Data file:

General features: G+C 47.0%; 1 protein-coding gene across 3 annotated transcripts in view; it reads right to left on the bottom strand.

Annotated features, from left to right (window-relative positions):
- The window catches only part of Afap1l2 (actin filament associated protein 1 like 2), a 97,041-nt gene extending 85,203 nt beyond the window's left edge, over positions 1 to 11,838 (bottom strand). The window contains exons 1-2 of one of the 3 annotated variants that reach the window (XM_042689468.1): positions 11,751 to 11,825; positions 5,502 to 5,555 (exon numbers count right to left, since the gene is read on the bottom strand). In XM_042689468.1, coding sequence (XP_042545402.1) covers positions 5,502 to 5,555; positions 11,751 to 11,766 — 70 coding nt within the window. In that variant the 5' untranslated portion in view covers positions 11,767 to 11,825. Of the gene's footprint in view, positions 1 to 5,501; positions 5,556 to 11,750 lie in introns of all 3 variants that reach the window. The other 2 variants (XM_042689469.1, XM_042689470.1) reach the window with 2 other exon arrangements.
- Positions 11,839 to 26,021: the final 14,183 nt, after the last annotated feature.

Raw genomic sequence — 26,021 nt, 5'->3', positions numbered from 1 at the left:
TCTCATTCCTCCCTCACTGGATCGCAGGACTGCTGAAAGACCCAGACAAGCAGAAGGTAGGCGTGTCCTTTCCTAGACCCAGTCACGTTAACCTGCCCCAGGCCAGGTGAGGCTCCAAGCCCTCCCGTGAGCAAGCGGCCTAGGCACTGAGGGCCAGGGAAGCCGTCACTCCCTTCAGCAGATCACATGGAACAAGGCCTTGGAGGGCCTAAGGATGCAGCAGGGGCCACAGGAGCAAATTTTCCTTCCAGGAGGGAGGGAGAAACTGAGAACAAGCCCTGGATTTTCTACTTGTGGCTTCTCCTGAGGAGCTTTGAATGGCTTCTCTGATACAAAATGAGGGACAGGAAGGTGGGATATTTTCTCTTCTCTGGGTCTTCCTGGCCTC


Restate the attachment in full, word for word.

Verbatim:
General features: G+C 47.0%; 1 protein-coding gene across 3 annotated transcripts in view; it reads right to left on the bottom strand.

Annotated features, from left to right (window-relative positions):
- The window catches only part of Afap1l2 (actin filament associated protein 1 like 2), a 97,041-nt gene extending 85,203 nt beyond the window's left edge, over positions 1 to 11,838 (bottom strand). The window contains exons 1-2 of one of the 3 annotated variants that reach the window (XM_042689468.1): positions 11,751 to 11,825; positions 5,502 to 5,555 (exon numbers count right to left, since the gene is read on the bottom strand). In XM_042689468.1, coding sequence (XP_042545402.1) covers positions 5,502 to 5,555; positions 11,751 to 11,766 — 70 coding nt within the window. In that variant the 5' untranslated portion in view covers positions 11,767 to 11,825. Of the gene's footprint in view, positions 1 to 5,501; positions 5,556 to 11,750 lie in introns of all 3 variants that reach the window. The other 2 variants (XM_042689469.1, XM_042689470.1) reach the window with 2 other exon arrangements.
- Positions 11,839 to 26,021: the final 14,183 nt, after the last annotated feature.

Raw genomic sequence — 26,021 nt, 5'->3', positions numbered from 1 at the left:
TCTCATTCCTCCCTCACTGGATCGCAGGACTGCTGAAAGACCCAGACAAGCAGAAGGTAGGCGTGTCCTTTCCTAGACCCAGTCACGTTAACCTGCCCCAGGCCAGGTGAGGCTCCAAGCCCTCCCGTGAGCAAGCGGCCTAGGCACTGAGGGCCAGGGAAGCCGTCACTCCCTTCAGCAGATCACATGGAACAAGGCCTTGGAGGGCCTAAGGATGCAGCAGGGGCCACAGGAGCAAATTTTCCTTCCAGGAGGGAGGGAGAAACTGAGAACAAGCCCTGGATTTTCTACTTGTGGCTTCTCCTGAGGAGCTTTGAATGGCTTCTCTGATACAAAATGAGGGACAGGAAGGTGGGATATTTTCTCTTCTCTGGGTCTTCCTGGCCTC